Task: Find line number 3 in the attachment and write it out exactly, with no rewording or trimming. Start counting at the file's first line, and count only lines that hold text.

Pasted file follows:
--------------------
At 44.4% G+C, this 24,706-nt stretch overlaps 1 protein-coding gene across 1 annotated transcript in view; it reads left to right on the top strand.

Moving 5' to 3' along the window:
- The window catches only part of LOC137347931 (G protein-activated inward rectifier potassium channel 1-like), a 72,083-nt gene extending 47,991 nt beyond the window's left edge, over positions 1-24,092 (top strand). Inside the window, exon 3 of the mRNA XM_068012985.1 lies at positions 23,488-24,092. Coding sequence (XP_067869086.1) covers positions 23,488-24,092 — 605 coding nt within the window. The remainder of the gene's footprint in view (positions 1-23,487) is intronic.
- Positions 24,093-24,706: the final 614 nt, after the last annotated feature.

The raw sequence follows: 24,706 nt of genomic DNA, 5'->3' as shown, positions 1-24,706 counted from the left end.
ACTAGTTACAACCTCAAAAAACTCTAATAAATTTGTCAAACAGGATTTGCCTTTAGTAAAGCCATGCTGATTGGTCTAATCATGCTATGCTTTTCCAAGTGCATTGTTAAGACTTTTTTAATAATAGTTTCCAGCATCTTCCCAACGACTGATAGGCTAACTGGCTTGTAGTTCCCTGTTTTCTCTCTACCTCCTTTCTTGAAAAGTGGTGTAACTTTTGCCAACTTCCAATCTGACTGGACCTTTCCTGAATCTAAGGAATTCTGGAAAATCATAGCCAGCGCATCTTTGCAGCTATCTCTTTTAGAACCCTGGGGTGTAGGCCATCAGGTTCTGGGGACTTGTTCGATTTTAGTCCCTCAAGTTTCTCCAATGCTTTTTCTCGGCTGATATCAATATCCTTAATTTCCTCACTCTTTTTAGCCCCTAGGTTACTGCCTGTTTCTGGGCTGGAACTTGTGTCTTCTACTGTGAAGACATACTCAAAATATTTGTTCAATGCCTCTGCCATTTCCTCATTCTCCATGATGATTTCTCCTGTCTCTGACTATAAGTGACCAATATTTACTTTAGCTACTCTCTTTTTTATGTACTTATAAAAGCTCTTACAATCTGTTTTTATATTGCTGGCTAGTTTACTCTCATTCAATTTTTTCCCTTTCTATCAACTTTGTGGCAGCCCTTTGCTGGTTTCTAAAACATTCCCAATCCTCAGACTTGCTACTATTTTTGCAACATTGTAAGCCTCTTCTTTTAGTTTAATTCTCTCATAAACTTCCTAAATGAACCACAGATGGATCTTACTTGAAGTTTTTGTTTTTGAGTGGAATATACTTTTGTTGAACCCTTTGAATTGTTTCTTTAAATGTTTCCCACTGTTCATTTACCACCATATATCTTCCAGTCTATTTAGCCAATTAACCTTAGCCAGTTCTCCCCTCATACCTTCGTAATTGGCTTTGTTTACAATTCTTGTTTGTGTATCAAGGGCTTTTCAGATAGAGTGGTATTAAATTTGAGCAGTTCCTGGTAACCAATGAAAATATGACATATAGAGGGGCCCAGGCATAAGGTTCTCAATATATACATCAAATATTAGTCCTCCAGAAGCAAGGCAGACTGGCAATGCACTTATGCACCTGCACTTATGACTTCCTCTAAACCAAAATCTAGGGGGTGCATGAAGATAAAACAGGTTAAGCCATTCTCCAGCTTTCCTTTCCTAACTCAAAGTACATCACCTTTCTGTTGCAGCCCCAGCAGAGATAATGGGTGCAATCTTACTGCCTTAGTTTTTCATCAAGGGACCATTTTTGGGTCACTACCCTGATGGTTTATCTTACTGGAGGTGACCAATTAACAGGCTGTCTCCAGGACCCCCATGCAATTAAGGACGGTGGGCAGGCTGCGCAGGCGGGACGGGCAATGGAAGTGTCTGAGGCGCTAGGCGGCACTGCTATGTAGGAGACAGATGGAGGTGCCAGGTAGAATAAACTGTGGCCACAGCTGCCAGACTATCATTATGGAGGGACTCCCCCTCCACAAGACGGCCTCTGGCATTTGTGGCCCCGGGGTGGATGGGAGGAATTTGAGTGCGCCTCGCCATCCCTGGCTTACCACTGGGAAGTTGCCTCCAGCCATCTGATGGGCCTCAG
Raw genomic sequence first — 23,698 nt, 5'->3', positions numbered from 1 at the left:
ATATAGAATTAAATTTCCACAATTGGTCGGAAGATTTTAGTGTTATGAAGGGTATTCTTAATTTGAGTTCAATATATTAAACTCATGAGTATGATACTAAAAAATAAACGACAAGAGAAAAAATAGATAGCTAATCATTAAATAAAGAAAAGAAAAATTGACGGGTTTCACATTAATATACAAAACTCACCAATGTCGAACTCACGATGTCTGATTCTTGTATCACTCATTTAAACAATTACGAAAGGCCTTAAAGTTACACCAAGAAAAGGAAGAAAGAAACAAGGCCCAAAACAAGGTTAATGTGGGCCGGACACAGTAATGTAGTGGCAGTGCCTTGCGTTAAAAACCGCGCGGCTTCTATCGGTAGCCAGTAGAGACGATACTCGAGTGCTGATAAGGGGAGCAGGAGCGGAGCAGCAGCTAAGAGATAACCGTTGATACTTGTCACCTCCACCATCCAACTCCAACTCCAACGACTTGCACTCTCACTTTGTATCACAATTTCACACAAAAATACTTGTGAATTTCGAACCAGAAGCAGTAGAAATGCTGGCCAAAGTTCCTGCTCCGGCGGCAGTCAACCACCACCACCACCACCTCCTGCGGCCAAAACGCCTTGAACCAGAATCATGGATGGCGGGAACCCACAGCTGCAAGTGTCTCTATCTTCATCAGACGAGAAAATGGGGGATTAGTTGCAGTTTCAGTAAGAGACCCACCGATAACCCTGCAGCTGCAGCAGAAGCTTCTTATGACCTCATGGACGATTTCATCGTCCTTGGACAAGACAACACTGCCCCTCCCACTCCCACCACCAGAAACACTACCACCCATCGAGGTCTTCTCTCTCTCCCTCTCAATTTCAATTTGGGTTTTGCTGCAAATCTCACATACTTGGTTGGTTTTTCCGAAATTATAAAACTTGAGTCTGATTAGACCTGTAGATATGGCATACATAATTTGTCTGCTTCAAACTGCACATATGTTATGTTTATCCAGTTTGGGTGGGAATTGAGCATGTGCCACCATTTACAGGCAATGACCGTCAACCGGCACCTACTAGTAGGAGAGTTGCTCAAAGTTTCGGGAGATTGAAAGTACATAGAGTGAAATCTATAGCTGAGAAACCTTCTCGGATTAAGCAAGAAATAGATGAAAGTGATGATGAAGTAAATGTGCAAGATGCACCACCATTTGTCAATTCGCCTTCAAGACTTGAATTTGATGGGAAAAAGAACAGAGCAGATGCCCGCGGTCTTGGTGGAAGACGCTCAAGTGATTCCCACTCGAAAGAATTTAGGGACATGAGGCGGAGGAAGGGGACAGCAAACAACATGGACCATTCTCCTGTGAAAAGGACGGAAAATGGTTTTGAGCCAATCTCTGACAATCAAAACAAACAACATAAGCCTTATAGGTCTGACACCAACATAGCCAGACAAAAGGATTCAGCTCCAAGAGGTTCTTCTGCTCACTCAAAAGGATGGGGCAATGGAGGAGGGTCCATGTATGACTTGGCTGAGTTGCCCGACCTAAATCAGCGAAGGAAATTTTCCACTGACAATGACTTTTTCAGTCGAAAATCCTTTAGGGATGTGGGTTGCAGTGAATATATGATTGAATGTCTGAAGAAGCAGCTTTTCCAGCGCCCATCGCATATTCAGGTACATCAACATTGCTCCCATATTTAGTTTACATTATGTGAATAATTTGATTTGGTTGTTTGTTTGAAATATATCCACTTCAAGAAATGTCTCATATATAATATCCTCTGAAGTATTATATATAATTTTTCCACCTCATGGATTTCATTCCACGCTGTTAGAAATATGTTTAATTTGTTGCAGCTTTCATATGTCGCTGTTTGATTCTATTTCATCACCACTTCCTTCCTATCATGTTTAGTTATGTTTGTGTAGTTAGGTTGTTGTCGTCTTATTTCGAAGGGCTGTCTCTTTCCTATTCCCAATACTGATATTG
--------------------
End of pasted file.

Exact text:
- The window catches only part of LOC137347931 (G protein-activated inward rectifier potassium channel 1-like), a 72,083-nt gene extending 47,991 nt beyond the window's left edge, over positions 1-24,092 (top strand). Inside the window, exon 3 of the mRNA XM_068012985.1 lies at positions 23,488-24,092. Coding sequence (XP_067869086.1) covers positions 23,488-24,092 — 605 coding nt within the window. The remainder of the gene's footprint in view (positions 1-23,487) is intronic.